The kitchen is a treasure trove of items. But which are the most important? Whether you’re just starting out or have a bit of a clutter in your kitchen you want to pare down, here is a list of the everyday essential items you should keep around (read more about how to decide which utensils to keep quench.me):
- Set measuring spoons
- Set dry measuring cups
- Liquid measuring cup
- Mixing bowls – one large, one medium
- Cutting boards – one large, one medium
- Chef’s knife
- Bread knife
- Wooden spoon
- Vegetable peeler
- Can opener
- Set of pots and pans
Every chef has their favourite tool. Here are a few must-haves for the more experimental kitchen.
Modern scales come in all shapes and sizes; they’re available with digital read outs or classic dial faces. Really consider the size of the platform – make sure it is large enough to hold any ingredient you could possibly want to measure. For more advice, read Kitchen Essentials - Scales at quench.me.
John MacNeil, one of Quench’s 2014 Mav Chefs, dubbed the El Bulli straining spoon his favourite kitchen tool. “It’s great for picking up encapsulations, straining minute sauces, even tasting.” Slotted spoons feature holes or slots that allow liquid to pass through – hence the alternate name of straining spoon – and are useful both when you’re cooking and serving.
Cast Iron Grill
For cooks in the northern climes, this is a must-have for the days when the deck is covered in snow and you’re craving BBQ-esque fare. Though nothing beats the flavour of an open flame, the ridges on the grill pan make beautiful char-marks on meat, fish or vegetables. Bonus points if you have a press for Panini and grilled cheese.
There are many different types of knives, so much so that trying to figure out which knife you need for the particular cutting and slicing tasks ahead can be overwhelming. So here’s a quick rundown of the different types and their uses.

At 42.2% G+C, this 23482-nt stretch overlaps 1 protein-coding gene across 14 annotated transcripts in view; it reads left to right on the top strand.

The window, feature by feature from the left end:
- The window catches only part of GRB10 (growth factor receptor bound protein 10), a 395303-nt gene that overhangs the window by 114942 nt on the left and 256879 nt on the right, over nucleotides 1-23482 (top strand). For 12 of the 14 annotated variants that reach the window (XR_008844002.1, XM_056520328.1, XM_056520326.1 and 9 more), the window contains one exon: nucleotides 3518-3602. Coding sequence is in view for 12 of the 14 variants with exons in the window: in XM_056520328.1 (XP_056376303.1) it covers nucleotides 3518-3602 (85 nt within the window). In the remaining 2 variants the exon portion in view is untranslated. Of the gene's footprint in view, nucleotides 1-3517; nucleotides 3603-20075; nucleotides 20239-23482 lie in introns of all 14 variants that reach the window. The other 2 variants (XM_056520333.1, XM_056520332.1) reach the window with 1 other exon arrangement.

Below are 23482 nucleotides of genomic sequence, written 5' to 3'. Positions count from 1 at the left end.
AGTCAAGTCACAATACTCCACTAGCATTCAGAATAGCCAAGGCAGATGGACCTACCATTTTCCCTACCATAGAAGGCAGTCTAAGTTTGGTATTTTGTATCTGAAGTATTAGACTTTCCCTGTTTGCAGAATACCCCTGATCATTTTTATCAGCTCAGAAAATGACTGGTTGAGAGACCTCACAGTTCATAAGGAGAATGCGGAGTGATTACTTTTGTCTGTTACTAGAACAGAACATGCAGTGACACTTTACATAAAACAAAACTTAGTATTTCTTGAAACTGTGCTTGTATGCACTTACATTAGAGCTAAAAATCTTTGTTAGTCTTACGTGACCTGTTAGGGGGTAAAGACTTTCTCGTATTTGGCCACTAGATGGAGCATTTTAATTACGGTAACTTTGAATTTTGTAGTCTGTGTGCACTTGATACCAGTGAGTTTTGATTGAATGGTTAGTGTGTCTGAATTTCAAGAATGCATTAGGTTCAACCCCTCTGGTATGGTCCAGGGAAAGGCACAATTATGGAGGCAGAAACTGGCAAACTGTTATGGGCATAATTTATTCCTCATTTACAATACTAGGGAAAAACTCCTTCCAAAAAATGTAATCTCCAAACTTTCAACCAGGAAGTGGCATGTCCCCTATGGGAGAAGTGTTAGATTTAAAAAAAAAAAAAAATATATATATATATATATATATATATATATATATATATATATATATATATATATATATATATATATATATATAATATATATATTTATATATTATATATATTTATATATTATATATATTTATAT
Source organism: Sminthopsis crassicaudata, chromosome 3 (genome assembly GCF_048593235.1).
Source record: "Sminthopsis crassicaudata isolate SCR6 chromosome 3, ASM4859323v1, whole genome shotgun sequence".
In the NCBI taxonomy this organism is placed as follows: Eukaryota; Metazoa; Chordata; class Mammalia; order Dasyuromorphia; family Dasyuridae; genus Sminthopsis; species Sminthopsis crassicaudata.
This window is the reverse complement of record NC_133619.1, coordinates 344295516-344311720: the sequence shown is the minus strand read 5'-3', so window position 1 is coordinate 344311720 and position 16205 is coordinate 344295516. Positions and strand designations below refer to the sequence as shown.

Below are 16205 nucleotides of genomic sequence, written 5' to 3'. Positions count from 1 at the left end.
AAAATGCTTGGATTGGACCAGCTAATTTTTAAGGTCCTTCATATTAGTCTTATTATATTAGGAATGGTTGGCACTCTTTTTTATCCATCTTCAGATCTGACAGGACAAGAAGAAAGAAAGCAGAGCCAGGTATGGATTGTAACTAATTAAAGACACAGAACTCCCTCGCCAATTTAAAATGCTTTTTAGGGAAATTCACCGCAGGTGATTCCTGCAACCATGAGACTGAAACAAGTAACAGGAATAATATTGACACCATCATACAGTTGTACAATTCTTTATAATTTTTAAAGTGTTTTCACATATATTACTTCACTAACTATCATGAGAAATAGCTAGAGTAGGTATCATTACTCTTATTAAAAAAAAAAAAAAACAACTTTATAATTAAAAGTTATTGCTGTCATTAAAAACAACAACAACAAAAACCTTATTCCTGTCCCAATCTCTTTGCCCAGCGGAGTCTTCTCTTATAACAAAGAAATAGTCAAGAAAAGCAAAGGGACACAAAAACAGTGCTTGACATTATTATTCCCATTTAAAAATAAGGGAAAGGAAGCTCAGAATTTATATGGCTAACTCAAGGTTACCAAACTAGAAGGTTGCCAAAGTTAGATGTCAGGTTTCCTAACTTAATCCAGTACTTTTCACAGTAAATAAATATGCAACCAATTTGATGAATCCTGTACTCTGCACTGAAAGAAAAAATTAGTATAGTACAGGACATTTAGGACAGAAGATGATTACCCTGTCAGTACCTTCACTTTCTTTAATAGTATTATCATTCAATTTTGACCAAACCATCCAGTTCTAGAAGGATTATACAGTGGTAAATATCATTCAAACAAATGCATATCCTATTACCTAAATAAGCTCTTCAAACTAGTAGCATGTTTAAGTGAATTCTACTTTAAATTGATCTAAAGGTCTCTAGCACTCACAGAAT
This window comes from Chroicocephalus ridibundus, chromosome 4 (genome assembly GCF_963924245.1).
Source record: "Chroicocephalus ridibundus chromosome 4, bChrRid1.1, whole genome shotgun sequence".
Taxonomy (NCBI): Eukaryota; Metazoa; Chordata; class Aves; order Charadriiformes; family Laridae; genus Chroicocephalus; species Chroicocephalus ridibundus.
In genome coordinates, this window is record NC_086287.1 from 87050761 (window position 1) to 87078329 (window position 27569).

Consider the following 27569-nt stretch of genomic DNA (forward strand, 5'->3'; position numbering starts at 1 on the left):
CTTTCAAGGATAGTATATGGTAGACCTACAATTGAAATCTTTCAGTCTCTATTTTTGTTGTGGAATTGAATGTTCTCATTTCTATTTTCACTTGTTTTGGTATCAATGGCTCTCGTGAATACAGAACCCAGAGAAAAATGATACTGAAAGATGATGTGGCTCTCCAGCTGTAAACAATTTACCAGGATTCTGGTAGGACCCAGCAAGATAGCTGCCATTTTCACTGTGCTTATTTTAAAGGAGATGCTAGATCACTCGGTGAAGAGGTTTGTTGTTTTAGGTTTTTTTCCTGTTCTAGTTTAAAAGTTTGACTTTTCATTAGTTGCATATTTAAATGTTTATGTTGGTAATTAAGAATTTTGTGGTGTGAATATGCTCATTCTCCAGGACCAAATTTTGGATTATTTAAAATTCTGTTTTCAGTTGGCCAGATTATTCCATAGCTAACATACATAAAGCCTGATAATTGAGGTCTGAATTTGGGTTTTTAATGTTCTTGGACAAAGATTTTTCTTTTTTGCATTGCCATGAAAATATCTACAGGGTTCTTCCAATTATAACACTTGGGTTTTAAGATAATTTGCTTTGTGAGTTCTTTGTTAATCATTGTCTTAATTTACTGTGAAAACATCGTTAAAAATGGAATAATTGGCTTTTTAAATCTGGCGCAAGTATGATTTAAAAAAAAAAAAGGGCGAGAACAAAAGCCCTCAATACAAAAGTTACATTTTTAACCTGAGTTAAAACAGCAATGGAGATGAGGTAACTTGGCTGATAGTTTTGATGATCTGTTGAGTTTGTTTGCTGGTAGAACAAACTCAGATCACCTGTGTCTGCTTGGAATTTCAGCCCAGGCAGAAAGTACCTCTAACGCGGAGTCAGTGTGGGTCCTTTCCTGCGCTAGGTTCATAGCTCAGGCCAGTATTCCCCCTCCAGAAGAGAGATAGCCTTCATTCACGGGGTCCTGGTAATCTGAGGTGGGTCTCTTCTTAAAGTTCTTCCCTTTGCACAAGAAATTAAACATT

Chef's Knife: (aka French knife) blade ranges in length from eight to 14 inches; used as a general purpose knife to slice fruit, vegetables and meat (but not bones).
Carving or Meat Knife: used for carving large cooked meats such as poultry, roasts, hams.
Paring or Coring Knife: small, sharp blade; used for cutting out the cores from fruit.
Bread Knife: serrated blade on one side; used for cutting, you guessed it, bread.
Boning Knife: used for removing the bones of poultry, meat, and fish.
Cleaver: large, rectangular-bladed hatchet; used for hacking through bones and can be used for crushing via its broad side (typically garlic).
Oyster Knife: short, thick blade; used for prying open oyster shells.
Forged vs Stamped blades
- Forged blades are crafted through a multifold and complex process
- Stamped blades are cut, or stamped, from a sheet of steel
The single bevel
- Probably the most familiar construction for a knife; one side of the knife is sharpened – ground to an angle – while the other side is flat or slightly convex
- Used for making a clean slice and thus is best for food where aesthetics are important
- Very sharp
- Cuts best when pulled toward the body
The double bevel
- Blade is ground to a similar angle on both sides
- Less sharp than the single bevel, but less prone chipping
It's a Secret
Published in Quench, April 2014 Issue
Q School is a micro-publication dedicated to helping you get the most out of life. It's like a snack for your mind.
Published by Quench Digital.
Quench Digital and Quench Magazine are registered trademarks of Kylix Media. Opinions expressed in this publication are not necessarily those of the publisher.
Art direction and production by Paris Associates.
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